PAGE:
President Donald Trump returned home late in the evening on Monday — his first visit since being inaugurated — to a not so warm welcome.
Several thousand people waited to greet the president outside his Trump Tower residence on Fifth Avenue chanting, “Not my president” and “Shame,” shame,” shame.” The president’s motorcade came from a different direction, bypassing the enormous crowd.
Sanitation dump trucks lined the entrance to the building and police erected hundreds of yards of metal barricades to contain protestors. Many demonstrators brought along signs that read “the White House is no place for white supremacy,” “Trump loves hate,” and other placards voicing resistance to this past weekend’s Nazi visibility in Charlottesville, Virginia.
Thousands turn out Monday amidst president’s nuclear war, Nazi-sympathizing outrages
The racial tensions that erupted in Charlottesville — and led to the death of 32-year-old Heather Heyer, killed when a vehicle driven by a neo-Nazi plowed into a crowd of counter-protesters — joined with alarm over the president’s tough rhetoric last week suggesting war with North Korea spurred demonstrators to spend more than four hours boisterously giving Trump a thumb’s down on his homecoming.
Hawk Newsome, president of Black Lives Matter of Greater New York, was among the counter-protesters in Charlottesville and described what he encountered there.
“It was war… people throwing rocks at us, hitting us with pipes and sticks, and the police just standing there, doing nothing to separate or even help the group being attacked,” he said. “It was absolutely horrifying.”
At the entrance to Central Park, a number of people dressed all in black held a mock funeral procession to mourn Heyer’s death. Twenty-year-old James Alex Fields, Jr., was arraigned on a second-degree murder charge, among others, in Virginia on Tuesday.
“He is not doing anything to judge the supremacist that started the violence or even bring some solace to the Heyer family caused by this senseless attack,” Allison Vandeven, a 22-year-old Queens College student, said of the president.
Another group of protestors, Rise and Resist, which took the lead in organizing the Monday protest, showed their displeasure by singing and clapping along to “Nasty Neo-Nazi,” to the tune of “Yankee Doodle Dandy,” and “Goodbye Donny,” adapted from “Hello Dolly.” The group drew attention not only to Trump’s failure to unambiguously denounce the racism displayed in Charlottesville, but also his tweets saying the American military is “locked and loaded” should North Korea act unwisely.
Rise and Resist is a direct action group that emerged after Trump’s surprise election last year.
“In the wake of all this dangerous saber-rattling by the Republican Party, I feel it’s my duty to march and demand the hostile threats of war stop now,” said Maryellen Novak, a Manhattanite and Rise and Resist co-organizer of Monday’s protest. “We are here to demonstrate a force of peace and love.”
Rise and Resist had held an earlier demonstration outside Trump Tower on Sunday evening.
On Monday, roughly 1,500 demonstrators spanning two Midtown blocks marched from the main branch of the New York Public Library on 42nd Street toward Trump Tower at 56th Street — though via Sixth Avenue — with a “No War” banner carried by those on the front lines. Their “No War, No Hate” signs served to deliver two messages at once: the demand that talk of nuclear war be deescalated immediately and that the administration become proactive in challenging racism in the US.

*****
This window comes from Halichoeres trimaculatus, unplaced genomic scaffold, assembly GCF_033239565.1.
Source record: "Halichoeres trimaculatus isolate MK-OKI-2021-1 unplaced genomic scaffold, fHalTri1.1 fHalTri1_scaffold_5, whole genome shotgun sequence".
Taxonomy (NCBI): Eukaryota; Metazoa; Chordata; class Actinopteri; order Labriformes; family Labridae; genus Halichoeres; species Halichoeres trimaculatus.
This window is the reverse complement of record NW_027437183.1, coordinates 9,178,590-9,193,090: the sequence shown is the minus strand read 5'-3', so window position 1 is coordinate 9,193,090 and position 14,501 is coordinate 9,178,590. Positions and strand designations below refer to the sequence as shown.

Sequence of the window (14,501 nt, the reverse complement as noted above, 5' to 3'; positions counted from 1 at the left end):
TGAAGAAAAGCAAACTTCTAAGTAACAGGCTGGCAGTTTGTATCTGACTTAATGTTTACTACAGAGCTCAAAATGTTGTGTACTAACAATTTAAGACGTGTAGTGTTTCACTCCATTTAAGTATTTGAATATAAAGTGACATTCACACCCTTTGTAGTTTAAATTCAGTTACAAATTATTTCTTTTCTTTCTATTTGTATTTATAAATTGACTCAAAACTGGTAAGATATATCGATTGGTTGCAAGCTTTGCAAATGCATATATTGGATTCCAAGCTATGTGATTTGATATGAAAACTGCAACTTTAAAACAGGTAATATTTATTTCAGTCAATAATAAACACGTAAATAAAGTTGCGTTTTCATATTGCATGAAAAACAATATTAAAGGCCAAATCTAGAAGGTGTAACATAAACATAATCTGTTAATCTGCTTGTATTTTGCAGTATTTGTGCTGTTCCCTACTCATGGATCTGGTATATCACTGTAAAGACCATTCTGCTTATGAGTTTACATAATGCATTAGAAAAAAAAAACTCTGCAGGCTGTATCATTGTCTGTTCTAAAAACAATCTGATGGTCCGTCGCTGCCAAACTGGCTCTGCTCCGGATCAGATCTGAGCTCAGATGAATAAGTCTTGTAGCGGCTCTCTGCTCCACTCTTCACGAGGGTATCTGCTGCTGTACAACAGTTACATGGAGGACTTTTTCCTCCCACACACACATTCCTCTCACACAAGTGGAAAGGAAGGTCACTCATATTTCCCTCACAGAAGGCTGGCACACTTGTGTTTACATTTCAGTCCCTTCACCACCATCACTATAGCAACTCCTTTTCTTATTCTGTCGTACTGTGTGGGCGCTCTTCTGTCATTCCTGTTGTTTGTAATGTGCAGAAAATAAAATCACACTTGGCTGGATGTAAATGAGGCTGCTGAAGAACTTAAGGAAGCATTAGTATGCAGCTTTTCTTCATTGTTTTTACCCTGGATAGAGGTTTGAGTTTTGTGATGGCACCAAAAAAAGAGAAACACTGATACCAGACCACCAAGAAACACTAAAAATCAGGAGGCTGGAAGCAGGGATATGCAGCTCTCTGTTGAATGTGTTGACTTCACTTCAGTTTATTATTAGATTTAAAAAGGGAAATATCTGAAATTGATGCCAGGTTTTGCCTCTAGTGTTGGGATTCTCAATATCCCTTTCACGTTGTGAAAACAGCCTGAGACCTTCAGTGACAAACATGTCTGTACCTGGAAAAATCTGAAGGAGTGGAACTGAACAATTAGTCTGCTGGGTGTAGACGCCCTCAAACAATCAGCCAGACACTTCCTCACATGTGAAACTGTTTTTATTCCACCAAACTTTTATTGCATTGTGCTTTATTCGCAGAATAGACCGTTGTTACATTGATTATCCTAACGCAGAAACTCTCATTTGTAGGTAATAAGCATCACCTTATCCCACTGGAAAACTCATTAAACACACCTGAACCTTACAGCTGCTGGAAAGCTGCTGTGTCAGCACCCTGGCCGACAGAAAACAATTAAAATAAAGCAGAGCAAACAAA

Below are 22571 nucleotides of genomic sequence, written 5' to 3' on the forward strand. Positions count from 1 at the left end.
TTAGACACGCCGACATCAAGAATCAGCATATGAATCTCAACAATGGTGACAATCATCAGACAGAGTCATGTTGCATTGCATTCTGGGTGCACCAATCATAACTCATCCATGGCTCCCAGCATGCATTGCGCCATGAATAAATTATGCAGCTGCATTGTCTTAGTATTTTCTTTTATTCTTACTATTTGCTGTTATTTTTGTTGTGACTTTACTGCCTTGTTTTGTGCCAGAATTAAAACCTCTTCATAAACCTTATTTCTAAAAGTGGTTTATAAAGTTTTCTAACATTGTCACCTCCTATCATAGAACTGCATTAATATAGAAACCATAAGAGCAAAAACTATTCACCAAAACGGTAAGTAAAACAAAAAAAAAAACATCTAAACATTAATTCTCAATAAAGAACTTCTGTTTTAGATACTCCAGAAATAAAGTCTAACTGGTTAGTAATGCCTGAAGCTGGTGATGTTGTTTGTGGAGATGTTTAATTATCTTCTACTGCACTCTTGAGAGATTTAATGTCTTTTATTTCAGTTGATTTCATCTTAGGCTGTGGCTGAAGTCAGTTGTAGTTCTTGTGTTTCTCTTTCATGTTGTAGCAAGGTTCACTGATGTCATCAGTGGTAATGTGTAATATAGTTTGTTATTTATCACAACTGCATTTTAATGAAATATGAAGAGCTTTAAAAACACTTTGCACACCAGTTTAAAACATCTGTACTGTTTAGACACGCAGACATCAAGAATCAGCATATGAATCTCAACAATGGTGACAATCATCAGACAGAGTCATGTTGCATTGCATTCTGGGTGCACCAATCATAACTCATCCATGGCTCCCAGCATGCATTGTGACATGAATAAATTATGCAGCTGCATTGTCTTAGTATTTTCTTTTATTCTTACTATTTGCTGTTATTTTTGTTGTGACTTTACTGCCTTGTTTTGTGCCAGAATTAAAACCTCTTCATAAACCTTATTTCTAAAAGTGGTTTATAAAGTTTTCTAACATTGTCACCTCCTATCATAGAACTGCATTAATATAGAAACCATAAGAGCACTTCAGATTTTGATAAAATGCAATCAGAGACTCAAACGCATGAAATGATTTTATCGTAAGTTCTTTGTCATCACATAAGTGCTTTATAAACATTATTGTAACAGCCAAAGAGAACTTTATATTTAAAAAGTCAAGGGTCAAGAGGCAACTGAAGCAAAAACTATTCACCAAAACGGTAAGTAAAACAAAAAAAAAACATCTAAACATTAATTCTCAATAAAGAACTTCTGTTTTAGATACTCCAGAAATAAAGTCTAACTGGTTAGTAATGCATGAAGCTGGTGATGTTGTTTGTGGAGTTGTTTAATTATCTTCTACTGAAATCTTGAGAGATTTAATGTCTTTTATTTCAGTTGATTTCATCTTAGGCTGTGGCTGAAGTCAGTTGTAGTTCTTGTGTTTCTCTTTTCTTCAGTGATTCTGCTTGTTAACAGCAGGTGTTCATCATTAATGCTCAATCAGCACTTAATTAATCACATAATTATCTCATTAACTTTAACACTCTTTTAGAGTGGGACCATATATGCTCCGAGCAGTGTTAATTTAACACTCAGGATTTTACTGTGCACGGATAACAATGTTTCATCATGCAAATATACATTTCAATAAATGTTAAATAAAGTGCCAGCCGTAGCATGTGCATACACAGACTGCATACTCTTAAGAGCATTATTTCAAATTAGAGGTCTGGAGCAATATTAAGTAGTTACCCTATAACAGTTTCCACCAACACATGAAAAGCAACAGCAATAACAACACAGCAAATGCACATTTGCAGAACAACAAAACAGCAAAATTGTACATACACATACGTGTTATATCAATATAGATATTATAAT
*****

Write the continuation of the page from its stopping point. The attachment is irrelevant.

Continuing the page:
Shouts of “Black and trans lives matter” echoed against window panes on the Sixth Avenue towers, and the procession stopped briefly near the Fox News headquarters, where protesters shouted, “No hate, no bigotry, no more white supremacy.”
The well-publicized welcome home protest was attended by many with no affiliation to any specific group. Brooklynite Sean Collins carried a sign saying, “White silence equals death.”
He explained, “Despite the advice of family members, I came out to make my voice heard. It’s up to white people in this country to stand up for injustices done to other groups of people. We have to come together to take up one common cause.”
The scene was not devoid of the president’s supporters, with about two dozen of them stationed two blocks away from Trump Tower chanting, “God bless President Trump.” They carried American flags and signs that read, “Now is not the time for divisiveness.”
“I’m here to support the man I voted for and will change this country, making it great again,” said Heshy Freedman, a Manhattan resident who is part of the group Jews for Trump.
Freedman said he supports the president because he believes he will change the composition of the Supreme Court to make it more conservative, lend more support to Israel, and talk tough to countries like North Korea that threaten American freedom and security.
Though protesters on both sides briefly skirmished, police quickly pinned each group behind barricades, as those in support of Trump continued yelling, “God bless President Trump,” and the other side shouted back, “Go home Nazi, go home.”
The protest was largely peaceful, though at one instance a Trump supporter was hit by a bottle of water. Police tried to chase the attacker but he disappeared into the crowd.
According to police, three people were arrested.
“We are at a crossroads of time,” said Barry Zable, a performance artist and activist. “War costs the earth. It’s time for people to raise their consciousness, pursue peace and mitigation no matter what side you’re on.”